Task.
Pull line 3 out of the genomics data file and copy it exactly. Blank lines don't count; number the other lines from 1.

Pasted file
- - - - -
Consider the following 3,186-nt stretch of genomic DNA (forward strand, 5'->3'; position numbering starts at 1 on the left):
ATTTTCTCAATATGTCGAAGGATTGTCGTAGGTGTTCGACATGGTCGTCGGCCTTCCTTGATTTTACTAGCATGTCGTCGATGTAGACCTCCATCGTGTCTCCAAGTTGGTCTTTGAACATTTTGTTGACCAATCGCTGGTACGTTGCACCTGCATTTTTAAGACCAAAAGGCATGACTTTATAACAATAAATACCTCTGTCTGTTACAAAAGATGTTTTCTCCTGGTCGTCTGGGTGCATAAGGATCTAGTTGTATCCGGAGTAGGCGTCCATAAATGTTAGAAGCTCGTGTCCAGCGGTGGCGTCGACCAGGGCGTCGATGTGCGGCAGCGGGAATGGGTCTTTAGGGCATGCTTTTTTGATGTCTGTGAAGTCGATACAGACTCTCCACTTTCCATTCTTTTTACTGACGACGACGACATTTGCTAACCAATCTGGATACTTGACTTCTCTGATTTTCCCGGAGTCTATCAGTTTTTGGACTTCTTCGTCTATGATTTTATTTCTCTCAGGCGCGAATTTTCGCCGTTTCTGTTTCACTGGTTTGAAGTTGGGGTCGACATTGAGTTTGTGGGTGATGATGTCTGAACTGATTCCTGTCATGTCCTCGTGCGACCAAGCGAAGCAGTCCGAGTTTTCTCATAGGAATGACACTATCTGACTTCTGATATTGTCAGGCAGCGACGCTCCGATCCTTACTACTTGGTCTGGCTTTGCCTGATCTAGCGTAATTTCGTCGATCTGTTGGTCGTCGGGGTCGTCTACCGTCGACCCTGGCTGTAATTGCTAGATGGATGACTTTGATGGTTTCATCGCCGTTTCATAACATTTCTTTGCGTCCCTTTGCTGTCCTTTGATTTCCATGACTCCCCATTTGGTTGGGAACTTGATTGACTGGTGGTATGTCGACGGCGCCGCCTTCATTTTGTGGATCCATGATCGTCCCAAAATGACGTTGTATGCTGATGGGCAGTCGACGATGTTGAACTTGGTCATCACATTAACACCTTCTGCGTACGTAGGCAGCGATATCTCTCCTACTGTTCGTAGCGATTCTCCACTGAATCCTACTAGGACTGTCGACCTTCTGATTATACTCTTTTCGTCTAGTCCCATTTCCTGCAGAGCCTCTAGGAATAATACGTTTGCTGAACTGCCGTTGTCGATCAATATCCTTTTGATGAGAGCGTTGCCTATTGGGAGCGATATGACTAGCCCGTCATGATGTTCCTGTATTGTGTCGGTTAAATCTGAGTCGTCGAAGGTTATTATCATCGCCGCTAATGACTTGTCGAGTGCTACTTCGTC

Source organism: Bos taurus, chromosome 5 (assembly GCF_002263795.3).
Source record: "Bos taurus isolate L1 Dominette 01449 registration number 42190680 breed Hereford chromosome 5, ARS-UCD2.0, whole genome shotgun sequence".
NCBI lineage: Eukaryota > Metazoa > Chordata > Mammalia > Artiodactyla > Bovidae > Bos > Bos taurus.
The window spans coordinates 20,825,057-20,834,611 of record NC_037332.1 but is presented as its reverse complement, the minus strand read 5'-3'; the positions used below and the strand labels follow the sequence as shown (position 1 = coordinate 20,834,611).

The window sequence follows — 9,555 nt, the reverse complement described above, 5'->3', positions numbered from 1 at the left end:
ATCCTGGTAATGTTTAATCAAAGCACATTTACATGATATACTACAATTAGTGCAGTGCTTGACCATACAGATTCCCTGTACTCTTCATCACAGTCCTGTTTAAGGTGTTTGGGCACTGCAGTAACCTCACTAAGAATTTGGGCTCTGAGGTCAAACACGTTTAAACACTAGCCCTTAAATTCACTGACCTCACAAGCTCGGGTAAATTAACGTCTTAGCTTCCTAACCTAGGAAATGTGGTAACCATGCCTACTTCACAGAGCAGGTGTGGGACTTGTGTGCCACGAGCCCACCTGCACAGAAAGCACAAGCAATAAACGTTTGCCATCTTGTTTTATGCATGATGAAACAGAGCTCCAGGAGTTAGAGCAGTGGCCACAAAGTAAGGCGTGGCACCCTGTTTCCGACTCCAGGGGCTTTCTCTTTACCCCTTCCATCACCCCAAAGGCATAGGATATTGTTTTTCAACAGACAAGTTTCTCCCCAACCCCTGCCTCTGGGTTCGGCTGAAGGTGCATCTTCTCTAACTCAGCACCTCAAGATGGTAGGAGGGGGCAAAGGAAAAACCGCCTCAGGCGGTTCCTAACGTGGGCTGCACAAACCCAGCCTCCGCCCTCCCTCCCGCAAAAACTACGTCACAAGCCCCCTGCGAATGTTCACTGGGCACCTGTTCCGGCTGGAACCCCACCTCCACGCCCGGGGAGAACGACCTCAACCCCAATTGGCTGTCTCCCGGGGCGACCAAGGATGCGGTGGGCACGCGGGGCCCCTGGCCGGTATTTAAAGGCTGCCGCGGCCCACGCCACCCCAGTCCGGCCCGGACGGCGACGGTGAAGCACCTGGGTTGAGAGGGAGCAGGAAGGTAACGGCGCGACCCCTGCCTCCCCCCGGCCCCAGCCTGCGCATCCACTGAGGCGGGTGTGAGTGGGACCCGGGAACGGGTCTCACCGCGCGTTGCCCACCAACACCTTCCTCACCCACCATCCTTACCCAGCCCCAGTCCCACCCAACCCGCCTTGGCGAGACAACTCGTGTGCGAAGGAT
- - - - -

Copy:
Source organism: Bos taurus, chromosome 5 (assembly GCF_002263795.3).